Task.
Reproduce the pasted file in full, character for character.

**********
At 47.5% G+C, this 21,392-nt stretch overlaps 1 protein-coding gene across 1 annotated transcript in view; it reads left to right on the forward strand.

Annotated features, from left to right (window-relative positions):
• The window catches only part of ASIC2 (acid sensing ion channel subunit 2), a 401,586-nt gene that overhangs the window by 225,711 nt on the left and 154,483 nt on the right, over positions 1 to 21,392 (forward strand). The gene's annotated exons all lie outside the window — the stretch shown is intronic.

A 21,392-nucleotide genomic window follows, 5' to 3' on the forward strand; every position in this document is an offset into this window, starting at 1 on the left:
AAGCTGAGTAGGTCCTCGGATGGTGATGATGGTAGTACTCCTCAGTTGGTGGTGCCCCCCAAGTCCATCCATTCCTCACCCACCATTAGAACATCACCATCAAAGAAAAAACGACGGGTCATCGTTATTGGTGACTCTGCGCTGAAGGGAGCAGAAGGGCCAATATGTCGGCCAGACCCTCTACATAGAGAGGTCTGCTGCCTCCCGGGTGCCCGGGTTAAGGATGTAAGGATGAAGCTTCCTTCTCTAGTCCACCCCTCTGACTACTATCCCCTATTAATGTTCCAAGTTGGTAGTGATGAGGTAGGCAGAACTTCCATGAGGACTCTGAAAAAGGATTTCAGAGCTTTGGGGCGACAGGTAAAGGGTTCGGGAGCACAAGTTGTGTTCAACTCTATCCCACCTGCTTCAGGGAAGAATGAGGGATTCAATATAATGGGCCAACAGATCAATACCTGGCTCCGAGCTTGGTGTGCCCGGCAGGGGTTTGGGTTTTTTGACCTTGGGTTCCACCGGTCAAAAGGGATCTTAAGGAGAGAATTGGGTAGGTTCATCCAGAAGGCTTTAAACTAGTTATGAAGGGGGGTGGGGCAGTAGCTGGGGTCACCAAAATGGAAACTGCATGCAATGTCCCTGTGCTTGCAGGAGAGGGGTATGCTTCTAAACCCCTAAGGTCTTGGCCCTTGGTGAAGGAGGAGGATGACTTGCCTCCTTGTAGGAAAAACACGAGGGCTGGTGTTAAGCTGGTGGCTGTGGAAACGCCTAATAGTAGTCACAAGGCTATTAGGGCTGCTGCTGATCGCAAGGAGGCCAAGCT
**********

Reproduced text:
At 47.5% G+C, this 21,392-nt stretch overlaps 1 protein-coding gene across 1 annotated transcript in view; it reads left to right on the forward strand.

Annotated features, from left to right (window-relative positions):
• The window catches only part of ASIC2 (acid sensing ion channel subunit 2), a 401,586-nt gene that overhangs the window by 225,711 nt on the left and 154,483 nt on the right, over positions 1 to 21,392 (forward strand). The gene's annotated exons all lie outside the window — the stretch shown is intronic.

A 21,392-nucleotide genomic window follows, 5' to 3' on the forward strand; every position in this document is an offset into this window, starting at 1 on the left:
AAGCTGAGTAGGTCCTCGGATGGTGATGATGGTAGTACTCCTCAGTTGGTGGTGCCCCCCAAGTCCATCCATTCCTCACCCACCATTAGAACATCACCATCAAAGAAAAAACGACGGGTCATCGTTATTGGTGACTCTGCGCTGAAGGGAGCAGAAGGGCCAATATGTCGGCCAGACCCTCTACATAGAGAGGTCTGCTGCCTCCCGGGTGCCCGGGTTAAGGATGTAAGGATGAAGCTTCCTTCTCTAGTCCACCCCTCTGACTACTATCCCCTATTAATGTTCCAAGTTGGTAGTGATGAGGTAGGCAGAACTTCCATGAGGACTCTGAAAAAGGATTTCAGAGCTTTGGGGCGACAGGTAAAGGGTTCGGGAGCACAAGTTGTGTTCAACTCTATCCCACCTGCTTCAGGGAAGAATGAGGGATTCAATATAATGGGCCAACAGATCAATACCTGGCTCCGAGCTTGGTGTGCCCGGCAGGGGTTTGGGTTTTTTGACCTTGGGTTCCACCGGTCAAAAGGGATCTTAAGGAGAGAATTGGGTAGGTTCATCCAGAAGGCTTTAAACTAGTTATGAAGGGGGGTGGGGCAGTAGCTGGGGTCACCAAAATGGAAACTGCATGCAATGTCCCTGTGCTTGCAGGAGAGGGGTATGCTTCTAAACCCCTAAGGTCTTGGCCCTTGGTGAAGGAGGAGGATGACTTGCCTCCTTGTAGGAAAAACACGAGGGCTGGTGTTAAGCTGGTGGCTGTGGAAACGCCTAATAGTAGTCACAAGGCTATTAGGGCTGCTGCTGATCGCAAGGAGGCCAAGCT